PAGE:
Poems and odes on various subjects - Unk...
I hope this young (I assume he's young) gentleman went on to have a successful law career. The evidence here suggests that he might have: he was clearly intelligent and literate, and had a good eye (and ear) for precedent. As a poet, he was - well, a law student. There's very little evidence of feeling here, just experimentation, and he's humble enough to admit it in his verses on poetry itself, although that too is a poetic trope he probably learned from others. His choice of poets to apostrophize is Byron and Moore: nothing particularly radical there, though Byron may have seemed a bit daring to him. Even the verses on slavery, which might seem to be a bit more topical than most, are quickly conventionalized into moralizing on Avarice, dread Luxury, and the clank of fetters on Afric's plains. He's given to that particular vice of mediocre eighteenth century versifying (as I say, he's a copier): the piling up of personified abstractions without great care for maintaining strict rational sense in their "characterization", let alone any deeper meaning in their combination. Indeed, the inversions and sound-over-sense of poetic language betrayed him into some beautifully absurd lines here and there, of which I have picked out two that made me chuckle:Soft are thy beams as melt an infant's eyes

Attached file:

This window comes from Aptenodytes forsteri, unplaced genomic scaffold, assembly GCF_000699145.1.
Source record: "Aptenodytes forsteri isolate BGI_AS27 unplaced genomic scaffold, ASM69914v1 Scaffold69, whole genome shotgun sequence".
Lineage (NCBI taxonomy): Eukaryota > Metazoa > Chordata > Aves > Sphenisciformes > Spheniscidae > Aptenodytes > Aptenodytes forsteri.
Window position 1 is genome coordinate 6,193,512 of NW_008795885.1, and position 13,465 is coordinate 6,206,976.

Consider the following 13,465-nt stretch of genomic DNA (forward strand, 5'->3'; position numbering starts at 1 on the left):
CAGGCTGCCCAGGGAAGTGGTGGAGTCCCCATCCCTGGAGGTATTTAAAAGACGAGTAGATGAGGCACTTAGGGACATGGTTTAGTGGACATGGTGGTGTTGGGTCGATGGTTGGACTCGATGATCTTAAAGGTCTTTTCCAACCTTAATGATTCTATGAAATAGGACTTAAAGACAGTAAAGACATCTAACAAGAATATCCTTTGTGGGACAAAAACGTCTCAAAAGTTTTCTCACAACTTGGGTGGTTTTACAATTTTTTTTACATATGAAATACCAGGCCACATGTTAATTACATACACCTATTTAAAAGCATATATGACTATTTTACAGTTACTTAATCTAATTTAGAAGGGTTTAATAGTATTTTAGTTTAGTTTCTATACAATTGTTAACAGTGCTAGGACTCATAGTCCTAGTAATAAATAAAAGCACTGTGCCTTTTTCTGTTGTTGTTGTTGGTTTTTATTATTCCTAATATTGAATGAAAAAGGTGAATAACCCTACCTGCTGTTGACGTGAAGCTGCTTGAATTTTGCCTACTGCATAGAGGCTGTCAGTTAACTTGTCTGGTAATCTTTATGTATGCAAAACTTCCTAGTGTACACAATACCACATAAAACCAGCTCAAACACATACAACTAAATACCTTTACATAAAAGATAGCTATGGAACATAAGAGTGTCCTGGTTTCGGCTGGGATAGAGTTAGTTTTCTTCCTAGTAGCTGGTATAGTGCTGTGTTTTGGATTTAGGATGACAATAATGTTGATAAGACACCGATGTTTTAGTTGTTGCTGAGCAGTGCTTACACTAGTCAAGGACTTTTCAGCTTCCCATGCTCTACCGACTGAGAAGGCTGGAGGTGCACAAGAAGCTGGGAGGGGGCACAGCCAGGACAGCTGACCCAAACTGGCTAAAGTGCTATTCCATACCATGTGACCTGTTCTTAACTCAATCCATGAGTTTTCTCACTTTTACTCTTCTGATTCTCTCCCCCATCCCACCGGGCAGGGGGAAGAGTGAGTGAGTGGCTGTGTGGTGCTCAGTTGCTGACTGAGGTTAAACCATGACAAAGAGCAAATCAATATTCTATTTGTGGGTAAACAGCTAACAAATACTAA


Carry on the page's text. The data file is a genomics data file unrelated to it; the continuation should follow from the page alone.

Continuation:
(yikes! melting baby eyes! he's apostrophizing "night", and we can work out the intended comparison between the pretty infant gaze and the moonbeams, but still, yikes!)
andThat soul which swell'd divinely through her tongue
(here we're talking either about Matilda, his muse for the poem on music, or the nightingale her teacher - it's not quite clear which). Anyway, swelling tongues alarm me a bit!
I suppose I'm being slightly unfair; as facebook, blogs and fanfiction.net are to the current crop of youngsters spreading their creative wings, so the modest little printed pamphlet of verse was to those of their ancestors who could afford the printing costs. Only a university library (where I found this opus) betrays the deserved obscurity of the juvenile experiments of the elder generations; will the internet hold a frighteningly larger volume of mediocre, though not wholly rubbishy, juvenile and not-so-juvenile work, including my own, perpetually in the half-light instead of letting it sink into the darkness? Almost certainly. It's not the worst thing in the world, as long as the truly great is not buried irretrievably in the mass of it, and I doubt that'll ever actually happen as long as there are sensitive readers and dedicated teachers.